Nesbitt Memorial Library Journal, Volume 9, Number 3, September, 1999 Page: 163
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The Writings of Fannie Amelia Dickson Darden
arisen and superceded the one lone house on the
east end where I was first carried in the arms of
Col. Morehead. Upon the signal tower, the Lone
Star flag was waving. I looked upon it with that
impassioned feeling which in the young heart the
patriot fire evokes, little thinking that it was the
last time I should ever behold it floating above
the republic. Arrived in New Orleans a pleasant
surprise awaited us. Mr. Hudson, the Santa Fe
prisoner, had been liberated from his prison in
Mexico, through the interposition ofGen. Waddy
Thompson, United States minister to Mexico, was
there on his way to New York to meet his affi-
anced wife, the young lady of his previous ad-
venture, her parents having consented to their
union. All this he told us when he called with
Col. Bee to see us at the St. Charles.
My "Reminiscences" have now closed.
When I returned to Texas four years later, the
United States had planted her flag over our land,
and Texas was no longer a republic.
9. Romances of the Texas Revolution: Bowie
(published in Texas Prairie Flower, vol. 2, no.
12, June 1884)
The stupendous war, with its overwhelm-
ing results, through which we have just passed,
has almost completely overshadowed the com-
paratively small revolution in which Texas was
engaged thirty-four years ago. But still it is with
pride, mixed with a pleasurable sadness, that
those who now rejoice under the appellation of
"Old Texian," together with their descendants,
revert to the exciting and trying scenes of those
early days. I, who am a descendant of one of
our revolutionary soldiers, take great pleasure,
sometimes, in the reminiscences of some elderly
friends, who, to use the expression of one of them,
"were there and seen it all."
Thus it happened, on one of those lovely
days of summer when the perfections of nature
have expanded in all their charms, the season of
the year which to me is peculiarly delightful, that
I had gathered in my little parlor a company of
those much to be revered links between the
present and the past, from whom by hint of ques-
tioning and a coup d' etat of womanly tact, I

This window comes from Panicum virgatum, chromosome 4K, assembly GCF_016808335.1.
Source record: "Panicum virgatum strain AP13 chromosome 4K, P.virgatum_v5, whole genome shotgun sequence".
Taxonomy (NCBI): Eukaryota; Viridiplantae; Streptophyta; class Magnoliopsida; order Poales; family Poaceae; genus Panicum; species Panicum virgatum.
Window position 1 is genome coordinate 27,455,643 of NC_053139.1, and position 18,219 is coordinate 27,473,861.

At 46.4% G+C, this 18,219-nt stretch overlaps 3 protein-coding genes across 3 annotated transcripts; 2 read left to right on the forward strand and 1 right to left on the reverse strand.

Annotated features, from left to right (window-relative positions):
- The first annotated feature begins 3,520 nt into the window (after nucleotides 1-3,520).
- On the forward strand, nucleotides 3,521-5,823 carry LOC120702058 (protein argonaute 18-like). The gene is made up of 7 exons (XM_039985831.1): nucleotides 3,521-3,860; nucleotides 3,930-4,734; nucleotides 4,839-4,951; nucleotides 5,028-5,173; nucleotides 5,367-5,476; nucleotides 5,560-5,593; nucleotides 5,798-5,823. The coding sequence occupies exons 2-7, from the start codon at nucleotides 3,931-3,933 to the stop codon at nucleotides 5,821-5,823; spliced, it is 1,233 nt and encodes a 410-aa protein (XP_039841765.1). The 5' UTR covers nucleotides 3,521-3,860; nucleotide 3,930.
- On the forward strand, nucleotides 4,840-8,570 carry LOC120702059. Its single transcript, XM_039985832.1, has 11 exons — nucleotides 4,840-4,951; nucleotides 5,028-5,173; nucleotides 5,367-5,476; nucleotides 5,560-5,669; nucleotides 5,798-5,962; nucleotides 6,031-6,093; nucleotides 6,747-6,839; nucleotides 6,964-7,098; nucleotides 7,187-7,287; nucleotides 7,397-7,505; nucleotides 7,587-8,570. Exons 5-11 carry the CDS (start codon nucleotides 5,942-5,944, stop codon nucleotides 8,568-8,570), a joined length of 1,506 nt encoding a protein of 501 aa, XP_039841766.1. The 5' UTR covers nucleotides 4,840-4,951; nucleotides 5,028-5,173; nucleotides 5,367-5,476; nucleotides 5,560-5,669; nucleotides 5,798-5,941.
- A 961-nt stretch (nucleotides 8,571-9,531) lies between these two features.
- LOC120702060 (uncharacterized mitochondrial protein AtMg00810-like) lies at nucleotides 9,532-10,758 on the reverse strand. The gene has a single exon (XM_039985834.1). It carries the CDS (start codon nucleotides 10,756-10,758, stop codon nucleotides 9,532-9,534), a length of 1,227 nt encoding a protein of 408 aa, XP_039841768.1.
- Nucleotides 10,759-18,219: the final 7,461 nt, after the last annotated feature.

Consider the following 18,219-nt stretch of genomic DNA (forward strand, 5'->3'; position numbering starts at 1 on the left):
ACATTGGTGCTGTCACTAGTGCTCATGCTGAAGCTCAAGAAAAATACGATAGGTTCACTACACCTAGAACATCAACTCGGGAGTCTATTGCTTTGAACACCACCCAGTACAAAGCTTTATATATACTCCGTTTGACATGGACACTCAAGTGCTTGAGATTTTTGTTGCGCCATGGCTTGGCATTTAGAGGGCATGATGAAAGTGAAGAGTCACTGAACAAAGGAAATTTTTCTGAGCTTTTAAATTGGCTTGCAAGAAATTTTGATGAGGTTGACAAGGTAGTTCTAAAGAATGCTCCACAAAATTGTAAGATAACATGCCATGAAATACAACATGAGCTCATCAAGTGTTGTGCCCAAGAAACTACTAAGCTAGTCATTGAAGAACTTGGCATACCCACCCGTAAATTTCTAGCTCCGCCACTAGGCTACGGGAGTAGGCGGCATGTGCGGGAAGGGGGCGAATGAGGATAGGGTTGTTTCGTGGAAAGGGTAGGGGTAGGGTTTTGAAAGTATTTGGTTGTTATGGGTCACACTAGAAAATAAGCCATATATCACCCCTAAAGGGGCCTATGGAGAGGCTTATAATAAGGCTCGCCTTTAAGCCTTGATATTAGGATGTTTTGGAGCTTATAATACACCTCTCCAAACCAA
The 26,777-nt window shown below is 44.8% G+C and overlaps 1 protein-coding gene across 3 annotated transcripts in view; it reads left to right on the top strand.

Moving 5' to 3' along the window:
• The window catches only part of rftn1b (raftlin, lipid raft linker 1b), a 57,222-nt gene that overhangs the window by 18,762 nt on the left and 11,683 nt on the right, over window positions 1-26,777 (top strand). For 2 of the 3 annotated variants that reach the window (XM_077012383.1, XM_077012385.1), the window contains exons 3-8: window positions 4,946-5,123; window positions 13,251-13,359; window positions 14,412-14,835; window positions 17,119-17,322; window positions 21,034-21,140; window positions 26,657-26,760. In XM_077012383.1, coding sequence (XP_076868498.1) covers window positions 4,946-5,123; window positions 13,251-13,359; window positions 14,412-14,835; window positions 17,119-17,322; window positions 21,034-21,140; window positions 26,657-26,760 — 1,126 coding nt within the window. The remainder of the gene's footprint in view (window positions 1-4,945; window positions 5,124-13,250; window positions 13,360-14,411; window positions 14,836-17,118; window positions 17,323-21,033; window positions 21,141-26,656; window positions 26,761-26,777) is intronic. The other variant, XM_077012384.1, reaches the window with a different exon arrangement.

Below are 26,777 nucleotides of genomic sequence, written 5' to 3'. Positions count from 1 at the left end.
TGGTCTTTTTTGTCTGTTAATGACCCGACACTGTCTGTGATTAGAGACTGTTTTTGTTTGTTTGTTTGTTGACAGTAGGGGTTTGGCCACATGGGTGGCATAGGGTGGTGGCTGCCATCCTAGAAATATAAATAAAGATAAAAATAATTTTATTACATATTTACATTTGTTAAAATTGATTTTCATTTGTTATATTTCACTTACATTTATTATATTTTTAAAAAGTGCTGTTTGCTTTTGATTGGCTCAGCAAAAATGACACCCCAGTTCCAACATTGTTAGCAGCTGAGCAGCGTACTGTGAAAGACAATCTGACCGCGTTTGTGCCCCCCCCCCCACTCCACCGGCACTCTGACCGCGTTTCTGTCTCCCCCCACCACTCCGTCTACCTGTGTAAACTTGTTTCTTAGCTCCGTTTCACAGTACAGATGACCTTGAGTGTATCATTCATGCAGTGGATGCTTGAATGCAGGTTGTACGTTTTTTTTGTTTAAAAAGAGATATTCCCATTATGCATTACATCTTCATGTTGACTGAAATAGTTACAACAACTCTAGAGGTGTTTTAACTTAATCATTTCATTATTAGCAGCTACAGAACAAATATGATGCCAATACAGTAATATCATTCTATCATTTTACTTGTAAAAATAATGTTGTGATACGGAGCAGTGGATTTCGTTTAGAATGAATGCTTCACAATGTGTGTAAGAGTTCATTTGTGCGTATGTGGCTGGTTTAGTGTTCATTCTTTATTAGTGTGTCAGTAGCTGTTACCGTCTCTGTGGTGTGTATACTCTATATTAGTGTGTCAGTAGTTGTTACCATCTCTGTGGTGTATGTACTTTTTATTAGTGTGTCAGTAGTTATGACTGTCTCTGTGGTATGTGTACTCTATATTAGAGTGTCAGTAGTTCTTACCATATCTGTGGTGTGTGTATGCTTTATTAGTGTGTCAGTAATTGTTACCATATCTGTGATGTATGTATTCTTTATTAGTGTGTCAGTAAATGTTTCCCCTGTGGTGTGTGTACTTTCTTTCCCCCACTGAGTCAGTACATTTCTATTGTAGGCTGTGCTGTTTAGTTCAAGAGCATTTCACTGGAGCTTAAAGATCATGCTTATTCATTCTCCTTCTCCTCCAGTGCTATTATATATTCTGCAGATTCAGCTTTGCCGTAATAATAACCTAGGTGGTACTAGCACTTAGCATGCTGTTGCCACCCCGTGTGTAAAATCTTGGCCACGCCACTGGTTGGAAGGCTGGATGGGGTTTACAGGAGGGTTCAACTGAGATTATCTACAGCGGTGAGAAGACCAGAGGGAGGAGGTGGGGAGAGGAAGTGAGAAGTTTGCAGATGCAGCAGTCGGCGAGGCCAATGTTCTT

succeeded in eliciting a series of incidents and
historical facts, which I design giving to the world
in a succession of articles intended to embrace
the whole of the Mexican war, from the fall of
the Alamo to the battle of San Jacinto.
As Mrs. Wilson was the first who took
the bait which I had dexterously thrown, I give
her relation as follows: "I had not been in the
country very long," she said, after recounting her
sensations on landing here, "before Bowie come
from San Antonio."
Bowie!" I exclaimed, my attention in-
stantly riveted at the sound of that magic name;
"What kind of a looking man was he?"
"Ah, he was one in a thousand!" said
the old lady, with an expression of admiration,
w hich showed that the light of romance which
had illuminated her once handsome features was
not altogether extinguished. "A bold, large,
brawny man, with dark blue eyes, deep set in his
head. His hair was what might be called a light
brown. Pistalio was with him. He was a friend
of Bowie, and quite a young man, say about
twenty-five, elegant in manners, graceful and
handsome. Bowie was at that time a widower,
having been married to Senorita Ursula
Veremendi, who died, together with her two chil-
dren, during an epidemic of cholera which had
prevailed on Mexico a year or two before, tak-
ing "all his pretty chickens and their dam at one
fell swoop." It was said of Bowie that he had
been a devoted husband and father and the loss
of his family had left a shade of melancholy upon
his life. Be that as it may, he had never shown
any inclination to resume the matrimonial state.
At the time I saw him, he was too completely
absorbed in the momentous subject of Texas in-
dependence to yield himself to the beguiling in-
fluences of those softer emotions of the heart.
He seemed as one insulated from all such feel-
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Nesbitt Memorial Library. Nesbitt Memorial Library Journal, Volume 9, Number 3, September, 1999, periodical, September 1999; Columbus, Texas. (texashistory.unt.edu/ark:/67531/metapth151407/m1/35/?q=nesbitt%20memorial%20library%20journal: accessed November 25, 2017), University of North Texas Libraries, The Portal to Texas History, texashistory.unt.edu; crediting Nesbitt Memorial Library.